We’ve been puzzled, like a lot of folks, about education being a big part of Charlotte’s mayoral campaign. The mayor has no direct impact on education funding or policy, of course, but that hasn’t stopped candidates from talking and running ads about how friendly they are to schools.
There’s one way, however, that a mayor actually can have an impact on local education. Current mayor and former candidate Dan Clodfelter noted it during the Democratic primary when he talked about the mayor having a voice in important community conversations.
Both candidates, Democrat Jennifer Roberts and Republican Edwin Peacock, agree with this. So we asked them separately this past week about the biggest education conversation the city and county will have in the upcoming year – how to better integrate Charlotte-Mecklenburg Schools.
Specifically, as the school board considers how to bring diversity to more schools, should forced busing be one of the options? Community activists are pushing for it. Some parents, and some school board members, have publicly said no.
Ultimately, it’s an option that will roil the school board and the community. What do the people who want to lead our city think?
Peacock treaded carefully.
“I don’t see staying tone deaf to it,” he said. “I see being very cognizant of the impact it could have.”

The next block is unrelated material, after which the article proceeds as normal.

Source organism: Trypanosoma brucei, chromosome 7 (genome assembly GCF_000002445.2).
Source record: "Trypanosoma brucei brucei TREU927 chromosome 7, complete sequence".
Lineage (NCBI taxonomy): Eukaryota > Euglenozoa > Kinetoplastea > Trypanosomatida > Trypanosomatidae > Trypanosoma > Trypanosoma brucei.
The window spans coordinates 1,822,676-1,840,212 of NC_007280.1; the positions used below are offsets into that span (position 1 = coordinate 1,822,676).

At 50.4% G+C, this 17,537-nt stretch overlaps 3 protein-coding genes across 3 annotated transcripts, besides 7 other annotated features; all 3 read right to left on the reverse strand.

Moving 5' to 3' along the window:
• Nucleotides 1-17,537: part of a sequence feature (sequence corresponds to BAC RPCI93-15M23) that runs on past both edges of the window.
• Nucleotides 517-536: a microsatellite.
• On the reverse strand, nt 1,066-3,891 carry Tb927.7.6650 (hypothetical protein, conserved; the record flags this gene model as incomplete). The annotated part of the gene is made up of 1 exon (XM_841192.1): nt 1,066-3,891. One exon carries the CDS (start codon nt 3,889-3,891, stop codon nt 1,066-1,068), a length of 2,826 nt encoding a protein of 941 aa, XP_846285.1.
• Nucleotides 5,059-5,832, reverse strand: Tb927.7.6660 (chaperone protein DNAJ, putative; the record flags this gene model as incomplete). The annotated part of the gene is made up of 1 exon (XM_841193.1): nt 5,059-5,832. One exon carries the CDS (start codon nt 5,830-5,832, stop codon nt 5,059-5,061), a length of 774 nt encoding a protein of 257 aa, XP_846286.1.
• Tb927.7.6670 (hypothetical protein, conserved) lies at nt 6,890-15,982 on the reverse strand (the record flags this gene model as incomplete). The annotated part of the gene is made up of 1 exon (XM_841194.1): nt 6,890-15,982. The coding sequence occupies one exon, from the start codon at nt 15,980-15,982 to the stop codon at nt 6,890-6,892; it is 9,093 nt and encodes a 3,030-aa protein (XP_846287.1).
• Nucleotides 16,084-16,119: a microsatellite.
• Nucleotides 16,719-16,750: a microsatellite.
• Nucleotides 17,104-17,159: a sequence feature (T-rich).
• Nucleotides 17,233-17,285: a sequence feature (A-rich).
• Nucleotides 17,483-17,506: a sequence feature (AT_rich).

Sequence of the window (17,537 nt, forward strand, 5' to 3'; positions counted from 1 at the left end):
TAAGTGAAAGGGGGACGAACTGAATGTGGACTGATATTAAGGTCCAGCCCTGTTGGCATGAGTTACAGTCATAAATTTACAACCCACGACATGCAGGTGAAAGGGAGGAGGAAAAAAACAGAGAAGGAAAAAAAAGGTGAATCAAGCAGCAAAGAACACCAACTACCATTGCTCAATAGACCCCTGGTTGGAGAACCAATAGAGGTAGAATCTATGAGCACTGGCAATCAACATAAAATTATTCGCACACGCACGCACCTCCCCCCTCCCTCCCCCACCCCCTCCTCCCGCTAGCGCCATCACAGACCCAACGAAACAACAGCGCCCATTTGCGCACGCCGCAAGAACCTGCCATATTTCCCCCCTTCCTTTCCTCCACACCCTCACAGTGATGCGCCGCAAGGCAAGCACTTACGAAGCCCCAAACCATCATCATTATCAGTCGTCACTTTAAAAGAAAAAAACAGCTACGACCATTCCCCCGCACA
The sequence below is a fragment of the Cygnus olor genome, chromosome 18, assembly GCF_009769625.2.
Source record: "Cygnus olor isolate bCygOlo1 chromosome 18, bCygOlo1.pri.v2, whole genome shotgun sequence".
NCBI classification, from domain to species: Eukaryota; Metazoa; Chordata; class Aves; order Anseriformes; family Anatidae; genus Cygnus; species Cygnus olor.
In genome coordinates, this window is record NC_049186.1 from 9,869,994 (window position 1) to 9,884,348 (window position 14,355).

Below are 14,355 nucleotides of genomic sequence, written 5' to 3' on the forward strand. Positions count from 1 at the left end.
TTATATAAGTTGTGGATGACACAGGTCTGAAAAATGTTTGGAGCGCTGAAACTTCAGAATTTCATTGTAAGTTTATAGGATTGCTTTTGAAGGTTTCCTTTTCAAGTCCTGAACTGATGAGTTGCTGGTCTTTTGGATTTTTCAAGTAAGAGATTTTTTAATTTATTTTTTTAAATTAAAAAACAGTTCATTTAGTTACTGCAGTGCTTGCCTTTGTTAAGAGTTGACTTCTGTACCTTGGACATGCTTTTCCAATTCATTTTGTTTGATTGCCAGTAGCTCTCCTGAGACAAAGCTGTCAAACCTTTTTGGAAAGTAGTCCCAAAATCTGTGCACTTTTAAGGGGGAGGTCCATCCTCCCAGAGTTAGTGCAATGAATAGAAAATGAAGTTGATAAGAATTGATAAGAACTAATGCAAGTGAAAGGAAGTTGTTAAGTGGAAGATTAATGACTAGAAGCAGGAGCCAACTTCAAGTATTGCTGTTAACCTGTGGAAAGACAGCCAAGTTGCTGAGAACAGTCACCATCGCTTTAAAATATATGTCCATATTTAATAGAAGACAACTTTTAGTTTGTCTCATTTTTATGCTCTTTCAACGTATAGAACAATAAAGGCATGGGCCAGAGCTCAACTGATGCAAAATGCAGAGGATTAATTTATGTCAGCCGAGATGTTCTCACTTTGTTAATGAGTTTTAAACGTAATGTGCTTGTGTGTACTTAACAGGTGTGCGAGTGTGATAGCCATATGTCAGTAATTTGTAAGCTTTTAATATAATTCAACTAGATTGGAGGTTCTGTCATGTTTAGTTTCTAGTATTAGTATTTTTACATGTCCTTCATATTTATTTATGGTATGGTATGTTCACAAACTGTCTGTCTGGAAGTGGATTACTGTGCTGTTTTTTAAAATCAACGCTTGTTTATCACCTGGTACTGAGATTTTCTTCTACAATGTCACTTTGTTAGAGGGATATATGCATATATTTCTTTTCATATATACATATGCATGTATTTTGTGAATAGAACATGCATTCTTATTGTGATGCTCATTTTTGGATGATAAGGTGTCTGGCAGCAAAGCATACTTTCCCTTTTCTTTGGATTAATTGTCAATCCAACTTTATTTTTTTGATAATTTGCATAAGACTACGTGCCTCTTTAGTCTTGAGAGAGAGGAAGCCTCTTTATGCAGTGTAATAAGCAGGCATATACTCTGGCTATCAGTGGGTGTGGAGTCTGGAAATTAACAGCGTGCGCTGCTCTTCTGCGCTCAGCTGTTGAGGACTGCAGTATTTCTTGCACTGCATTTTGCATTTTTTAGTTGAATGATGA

But would he consider busing a viable alternative?
“I was bused from Lansdowne to First Ward, so I experienced one generation of it, and I don’t think we’re looking at the same segregation subject along the same lines as we did in the ’70s,” he said. “The question I would ask is ‘what type of busing plan are we talking about?’
“You’ve got to walk very gingerly on that.”
Roberts was much more direct.
“Studies have shown that diversity is the best experience for children because they’re going to grow up in a world that is diverse, that is not even what it was 30 years ago,” she said.
“If you’re going to teach them to be adaptive and to be able to learn and to be able to overcome and work with that change, they have to be in diverse environments.”
Diversity doesn’t happen overnight, Roberts said. Housing patterns have direct influence on concentrations of poverty, which leads to concentrations of poverty in schools. “So we have to have the conversation on housing,” she said, “and we have to have the conversation on transportation.”
That conversation, she said, should include both voluntary and mandatory busing. She wants that discussion to include ways to segment the county so that schoolchildren aren’t bused from Davidson to Ballantyne. “We have to be realistic,” she said.
But, she said, CMS and the city should at least consider the busing option.
“Are we ready to go straight mandatory?” she said. “That’s a community conversation. I’m willing to have that community conversation. I don’t know the answer to that.”
Peter St. Onge